What does being Somali have to do with running a supermarket?

I’ve been reflecting on the attacks in recent months on Somali-owned shops around Cape Town, including the violent attacks on Somali-run shops in Masiphumelele township last year. I grew up near Masiphumelele and it’s a place I’ve always regarded as relatively laid-back, so I was shocked last year in August when I heard that a mob of around 200 people attacked Somali-owned businesses in Masiphumelele, chanting anti-Somali slogans. In spite of robust interventions by the police, 27 shops were destroyed and the Somali residents and shopkeepers fled the township fearing for their lives.

While there is undoubtedly an ethnic dimension to these attacks, when you look beyond this you see that issues of pricing, consumer choice, and the growth of supermarkets all have a part to play.

The retail environment in South African townships has, until recently, been dominated by so-called ‘spaza’ shops or residential retailers running small counter-service operations from their houses. In recent years, however, larger self-service supermarkets have begun opening up. Retail chains such as Shoprite own some of these, but Somali immigrants, operating on their own or as relatively small group concerns, have also opened many new supermarkets.

And the arrival of supermarkets seems to have been welcomed by many township dwellers. The Argus newspaper quotes a Khayelitsha woman as saying, “In general, customers prefer supermarkets than over-the-counter shops”.

Some customers like the increased choice offered by supermarkets, but it is clear that these supermarkets are also competing on price. While hardly systematic, a price-check by the Argus newspaper noted that basic grocery items at the Somali-run 1st Choice Supermarket in Khayelitsha were cheaper than those at a nearby South African-run spaza shop. For example, a 2,5kg of bag of sugar cost R14.50 at the Somali shop compared to the R15 in the spaza shop.

We know from previous studies on African retailers that shopkeepers operate with vastly different margins of profit, some as little as 1-3% on particular items. (see e.g. Barry Isaac, ‘Price, Competition, and Profits among Hawkers and Shopkeepers in Pendembu, Sierra Leone’, Economic Development and Cultural Change, Vol. 29 (2), 1981) Perhaps the Somali store-owners are merely operating with lower profit margins than some of their South African counterparts? A quote from a Masiphumelele businessman suggests they may be: “They [the Somalis] said us Xhosa people, when we buy things for R5, we put R2 up. They will only want 50c.”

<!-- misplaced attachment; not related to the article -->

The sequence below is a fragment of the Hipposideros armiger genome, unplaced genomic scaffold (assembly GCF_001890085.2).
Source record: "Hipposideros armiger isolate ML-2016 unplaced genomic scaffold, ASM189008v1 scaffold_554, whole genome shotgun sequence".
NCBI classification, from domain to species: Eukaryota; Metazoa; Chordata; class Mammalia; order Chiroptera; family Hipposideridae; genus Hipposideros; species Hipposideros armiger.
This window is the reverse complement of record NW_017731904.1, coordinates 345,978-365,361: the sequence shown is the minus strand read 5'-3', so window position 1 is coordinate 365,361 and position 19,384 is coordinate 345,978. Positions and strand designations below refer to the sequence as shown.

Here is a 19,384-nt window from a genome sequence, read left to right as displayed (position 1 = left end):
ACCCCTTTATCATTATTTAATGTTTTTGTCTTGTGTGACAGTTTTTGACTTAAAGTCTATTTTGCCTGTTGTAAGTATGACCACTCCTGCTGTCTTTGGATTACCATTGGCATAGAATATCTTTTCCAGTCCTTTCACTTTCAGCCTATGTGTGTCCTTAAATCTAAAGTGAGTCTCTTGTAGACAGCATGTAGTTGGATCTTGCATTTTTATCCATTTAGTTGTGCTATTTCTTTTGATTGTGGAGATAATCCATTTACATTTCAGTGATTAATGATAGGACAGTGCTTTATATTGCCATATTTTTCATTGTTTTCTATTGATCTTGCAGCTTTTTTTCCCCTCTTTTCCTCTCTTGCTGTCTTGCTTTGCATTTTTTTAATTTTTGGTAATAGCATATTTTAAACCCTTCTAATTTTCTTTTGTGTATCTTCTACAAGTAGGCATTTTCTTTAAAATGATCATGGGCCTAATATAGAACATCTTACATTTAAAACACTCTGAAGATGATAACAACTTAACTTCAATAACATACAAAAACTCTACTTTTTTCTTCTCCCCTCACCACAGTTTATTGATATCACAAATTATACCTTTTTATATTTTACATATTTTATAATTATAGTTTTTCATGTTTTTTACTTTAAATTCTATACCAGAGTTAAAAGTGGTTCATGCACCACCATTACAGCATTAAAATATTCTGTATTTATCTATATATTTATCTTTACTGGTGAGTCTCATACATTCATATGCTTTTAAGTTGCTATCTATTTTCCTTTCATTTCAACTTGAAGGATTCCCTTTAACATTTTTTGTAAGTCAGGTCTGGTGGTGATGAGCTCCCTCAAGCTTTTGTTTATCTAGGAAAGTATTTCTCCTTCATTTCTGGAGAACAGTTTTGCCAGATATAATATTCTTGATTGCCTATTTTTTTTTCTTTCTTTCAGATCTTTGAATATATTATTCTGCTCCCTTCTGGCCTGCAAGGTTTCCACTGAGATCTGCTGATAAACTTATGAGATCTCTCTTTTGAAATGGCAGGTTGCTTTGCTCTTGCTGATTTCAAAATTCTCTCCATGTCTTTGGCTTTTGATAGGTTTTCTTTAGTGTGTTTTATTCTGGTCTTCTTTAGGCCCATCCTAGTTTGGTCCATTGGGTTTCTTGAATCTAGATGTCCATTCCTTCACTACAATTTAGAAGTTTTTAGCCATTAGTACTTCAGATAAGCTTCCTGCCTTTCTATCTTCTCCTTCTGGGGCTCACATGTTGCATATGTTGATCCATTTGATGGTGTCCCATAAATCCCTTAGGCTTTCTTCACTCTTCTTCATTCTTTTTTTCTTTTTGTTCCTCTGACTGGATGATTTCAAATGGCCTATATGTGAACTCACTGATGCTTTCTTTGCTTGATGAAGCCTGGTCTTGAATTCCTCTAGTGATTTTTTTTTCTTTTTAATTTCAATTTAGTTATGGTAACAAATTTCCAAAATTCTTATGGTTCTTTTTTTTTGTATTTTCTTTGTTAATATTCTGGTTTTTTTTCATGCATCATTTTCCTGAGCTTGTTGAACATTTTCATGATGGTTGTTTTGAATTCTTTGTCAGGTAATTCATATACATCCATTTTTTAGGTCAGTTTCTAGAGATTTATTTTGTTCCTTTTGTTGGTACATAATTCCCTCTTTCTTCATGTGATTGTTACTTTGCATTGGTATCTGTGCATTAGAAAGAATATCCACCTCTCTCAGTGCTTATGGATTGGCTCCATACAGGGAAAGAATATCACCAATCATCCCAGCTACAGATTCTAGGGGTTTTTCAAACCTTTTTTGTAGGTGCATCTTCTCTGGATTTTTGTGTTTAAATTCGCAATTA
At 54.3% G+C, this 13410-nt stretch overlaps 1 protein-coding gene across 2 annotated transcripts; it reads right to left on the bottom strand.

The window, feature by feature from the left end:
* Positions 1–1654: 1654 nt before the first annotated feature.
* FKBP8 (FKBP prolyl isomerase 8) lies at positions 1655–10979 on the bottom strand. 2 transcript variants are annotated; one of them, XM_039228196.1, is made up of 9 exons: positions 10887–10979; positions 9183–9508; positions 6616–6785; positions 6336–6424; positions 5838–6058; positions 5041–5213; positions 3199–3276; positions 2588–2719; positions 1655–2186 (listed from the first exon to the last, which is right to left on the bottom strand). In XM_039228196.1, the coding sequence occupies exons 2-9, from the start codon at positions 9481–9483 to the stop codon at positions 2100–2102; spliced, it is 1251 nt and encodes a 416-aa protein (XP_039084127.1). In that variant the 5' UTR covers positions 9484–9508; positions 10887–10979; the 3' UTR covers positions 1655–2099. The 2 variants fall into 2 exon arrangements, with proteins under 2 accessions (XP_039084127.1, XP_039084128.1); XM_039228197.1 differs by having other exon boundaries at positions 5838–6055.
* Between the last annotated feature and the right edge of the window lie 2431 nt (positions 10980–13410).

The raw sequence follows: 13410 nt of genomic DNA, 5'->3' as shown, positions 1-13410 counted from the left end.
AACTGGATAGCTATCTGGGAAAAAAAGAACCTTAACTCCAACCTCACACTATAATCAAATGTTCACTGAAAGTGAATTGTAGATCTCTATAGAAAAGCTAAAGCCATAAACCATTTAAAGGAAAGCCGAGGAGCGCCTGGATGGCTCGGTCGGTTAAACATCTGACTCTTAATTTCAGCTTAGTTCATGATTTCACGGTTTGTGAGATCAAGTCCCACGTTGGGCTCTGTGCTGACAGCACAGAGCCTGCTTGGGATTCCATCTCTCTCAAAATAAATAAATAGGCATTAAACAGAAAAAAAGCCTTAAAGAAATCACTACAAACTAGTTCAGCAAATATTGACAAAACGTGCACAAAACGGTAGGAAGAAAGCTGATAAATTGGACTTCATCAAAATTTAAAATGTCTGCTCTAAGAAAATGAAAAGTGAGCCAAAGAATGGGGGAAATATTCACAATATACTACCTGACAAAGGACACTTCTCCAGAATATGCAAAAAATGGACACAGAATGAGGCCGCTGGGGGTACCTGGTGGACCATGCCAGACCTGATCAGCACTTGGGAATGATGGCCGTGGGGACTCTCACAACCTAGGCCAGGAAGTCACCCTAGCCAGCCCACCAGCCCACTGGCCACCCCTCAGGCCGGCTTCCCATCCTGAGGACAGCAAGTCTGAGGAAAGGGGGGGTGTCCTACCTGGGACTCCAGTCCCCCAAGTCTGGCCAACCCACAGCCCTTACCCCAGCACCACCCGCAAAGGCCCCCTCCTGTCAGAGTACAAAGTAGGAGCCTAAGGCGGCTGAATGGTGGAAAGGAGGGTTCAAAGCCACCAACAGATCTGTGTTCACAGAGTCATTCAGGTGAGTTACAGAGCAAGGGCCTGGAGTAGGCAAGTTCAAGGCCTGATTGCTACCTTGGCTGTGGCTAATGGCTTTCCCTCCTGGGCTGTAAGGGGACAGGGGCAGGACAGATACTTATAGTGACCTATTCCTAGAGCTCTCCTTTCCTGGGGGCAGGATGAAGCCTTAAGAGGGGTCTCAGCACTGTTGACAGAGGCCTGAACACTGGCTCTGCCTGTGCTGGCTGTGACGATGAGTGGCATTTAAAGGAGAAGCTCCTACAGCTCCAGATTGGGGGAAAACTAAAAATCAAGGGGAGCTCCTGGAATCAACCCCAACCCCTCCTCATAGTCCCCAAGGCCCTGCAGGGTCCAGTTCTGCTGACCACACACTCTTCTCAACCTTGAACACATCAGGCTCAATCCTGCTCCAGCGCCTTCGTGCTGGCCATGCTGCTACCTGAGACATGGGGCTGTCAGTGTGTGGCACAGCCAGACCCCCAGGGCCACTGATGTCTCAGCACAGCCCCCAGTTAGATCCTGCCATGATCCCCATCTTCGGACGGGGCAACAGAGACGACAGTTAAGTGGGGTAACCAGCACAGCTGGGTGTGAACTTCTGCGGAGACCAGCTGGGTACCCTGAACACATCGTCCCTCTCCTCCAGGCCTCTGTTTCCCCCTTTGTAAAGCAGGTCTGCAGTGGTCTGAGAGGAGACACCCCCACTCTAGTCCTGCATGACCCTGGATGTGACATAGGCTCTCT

Or perhaps they are buying their goods at lower wholesale prices? Newspapers in Cape Town have made much of the fact that Somali shopkeepers appear to operate collaboratively to buy in bulk and thereby secure discounts from wholesalers and factories. This is in contrast, they argue, to most South African shopkeepers who buy “in dribs and drabs” for their smaller spaza shops. They have also argued that Somalis have better access to capital than South African shopkeepers.

A great deal has been written in recent years on ‘ethnic entrepreneurship’, and, although its precise definition is debated, Waldinger, Aldrich, and Ward give a pretty solid description of it as

“A set of connections and regular patterns of interaction among people sharing common national background or migration experiences” (Ethnic Entrepreneurs, 1990)

A lot of the literature on ethnic entrepreneurship looks at how ethnicity can impact on the success or failure of businesses. There is considerable evidence to suggest that it is fairly common for shopkeepers from the same ethnic group to club together to, for example, negotiate with wholesalers, and that this may help some businesses to be successful. But this is not so much about particular ethnicities as about social networks, and Zimmer and Aldrich have argued that all shopkeepers, whatever their ethnic backgrounds, share a tendency to draw on social networks of kinship, customers, and suppliers. (Zimmer and Aldrich, ‘Resource Mobilization Through Ethnic Networks’, Sociological Perspectives, Vol. 30 (4), 1987). So, ethnicity is one way into these networks, but there are others.

And there is some indication that South African shopkeepers in Masiphumelele have been collaborating through networks of their own. Local South African traders have tended towards retail price equalization, selling items for roughly the same price according to an unspoken “gentlemen’s agreement”. They were upset when the Somali shopkeepers arrived and started operating outside this arrangement. So in the final analysis, the discord between South African and Somali shopkeepers in Masiphumelele is possibly more a clash of retail strategies and networks than purely a clash of ethnicities. Although I’m not sure that’s any consolation to the shopkeepers of Masiphumelele.

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